And that, in a nutshell, is the moral of the story. Take the time to take care of yourself, so you can take care of the others in your life. And how necessary is that when you have a young one with FASD in the family. They need you to be at the top of your game. Every day.
Listen to your body. Act on the signals it sends. Try not to “rot and rot” as the bard put it.
A note from SB
I knew he was sick. He says I “worried” at him. It was more than that. I knew what I was seeing, my father had diabetes. Combined with high cholesterol and heart issues, diabetes took my dad’s foot and contributed to years of very bad health leading to an early death.
I was scared by what I was seeing.
And yet, the days and weeks and months and possibly years passed. I cannot tell you how guilty I felt when I realised not just that he has diabetes, but how serious it had become.
Because of FASD, we are faced every day with the kind of in-your-face urgent issues that cannot be ignored. Of course we are tired. Of course we are snappy with each other. Of course we feel down. Of course we take short cuts. Our interactions have been curt and far from the hours-long discussions we used to have about issues big and small. I felt he was being selfish by not looking after himself. I felt he was whinging. I grew up in a “if-your-cut-hand-is-not-falling-off-keep-playing” kind of large family. I had told him (repeatedly, and even in front of his mother a couple of times) what I thought was wrong. If he chose not to act on it, I was not going to nag.
Except I didn’t grant him, my partner in this life, the same courtesy I grant to our child with FASD. I never thought he was as badly affected as he is and that a medical condition might be underlying behaviours. I nearly cried when one of my sister-in-law’s friends who has diabetes said that she had never heard of anyone having readings as high as his and that this must be making it really hard for him to control mood swings. I didn’t for a second imagine his outbursts that threw me through the roof myself might actually be due to blood sugar swings. I didn’t think his behaviour might be a symptom too – and that is the mantra of FASD parenting. I should have trusted my lovely husband enough to see this for what it was.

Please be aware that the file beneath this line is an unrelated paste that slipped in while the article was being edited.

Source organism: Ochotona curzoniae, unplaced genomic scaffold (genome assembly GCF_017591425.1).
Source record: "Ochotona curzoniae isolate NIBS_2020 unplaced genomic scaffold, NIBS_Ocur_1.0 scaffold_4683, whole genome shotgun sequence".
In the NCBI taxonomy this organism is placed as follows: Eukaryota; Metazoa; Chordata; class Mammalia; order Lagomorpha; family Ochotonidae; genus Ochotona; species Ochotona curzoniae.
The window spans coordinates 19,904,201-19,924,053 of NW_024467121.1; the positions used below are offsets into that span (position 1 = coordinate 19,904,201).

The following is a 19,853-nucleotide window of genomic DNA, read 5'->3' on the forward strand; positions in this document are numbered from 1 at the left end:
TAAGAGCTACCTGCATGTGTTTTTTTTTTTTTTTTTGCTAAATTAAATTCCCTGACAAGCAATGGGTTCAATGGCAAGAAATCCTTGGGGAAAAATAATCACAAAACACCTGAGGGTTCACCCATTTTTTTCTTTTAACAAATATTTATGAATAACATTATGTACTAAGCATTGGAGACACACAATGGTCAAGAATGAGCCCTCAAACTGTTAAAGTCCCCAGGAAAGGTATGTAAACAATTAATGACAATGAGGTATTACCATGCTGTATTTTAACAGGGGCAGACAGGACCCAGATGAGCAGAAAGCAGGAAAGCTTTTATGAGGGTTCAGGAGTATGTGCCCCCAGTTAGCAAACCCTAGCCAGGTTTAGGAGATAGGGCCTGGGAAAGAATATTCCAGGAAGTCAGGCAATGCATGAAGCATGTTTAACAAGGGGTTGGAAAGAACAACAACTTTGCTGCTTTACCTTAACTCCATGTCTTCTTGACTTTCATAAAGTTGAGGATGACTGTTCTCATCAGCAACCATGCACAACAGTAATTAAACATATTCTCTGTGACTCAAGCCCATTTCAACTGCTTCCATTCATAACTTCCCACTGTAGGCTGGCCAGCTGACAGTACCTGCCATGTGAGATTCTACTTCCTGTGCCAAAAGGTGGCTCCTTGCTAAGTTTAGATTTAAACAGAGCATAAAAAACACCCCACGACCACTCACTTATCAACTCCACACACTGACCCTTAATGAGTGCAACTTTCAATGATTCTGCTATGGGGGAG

I feel guilty.
Deep, deep guilt.
I am surrounded by people who have medical conditions that are demanding. Diabetes. FASD. Chronic Fatigue Syndrome/ME. I am certain the stress we all live under is playing a negative role in all of this. I myself was in hospital a couple of years ago with neurological issues.
This life is not easy. There’s no outlet, no fun, no release. Or at least we don’t prioritise finding ways to lighten our load. I always feel there is more I should be doing. And now I need to learn about carbohydrates that convert from sugars and figure out how to integrate new foods into a home where one of us has major sensory issues related to food. I am a short order chef these days, making multiple foods. More pressure. (Yes, I bought the Mediterranean Cookbook for Diabetics, sure, but I have yet to read it.)
The pace is relentless. But if you are reading this, most likely you are familiar with it.
We are not alone. I know of too many individuals and families coping with FASD where the stresses drive peoples’ health into the ground, where relationships get torn to the point of no return, where depression takes hold.
We have to do better. As my husband says above, we have to “take care”. We have to take care of ourselves and we also have to take care of each other too…maybe a bit more aggressively than the British culture is comfortable with. Maybe we need to force those difficult conversations. Lives are at stake. This isn’t optional.
I am glad he caught this before worse harm was done. I am thankful it’s something we can manage. He didn’t mention above that they also were screening for cancer at the same time. There is a reason why we haven’t posted a blog post in a little while. It’s been quite a ride around here lately.
…now, where is that reminder about the smear I was due for ages ago…?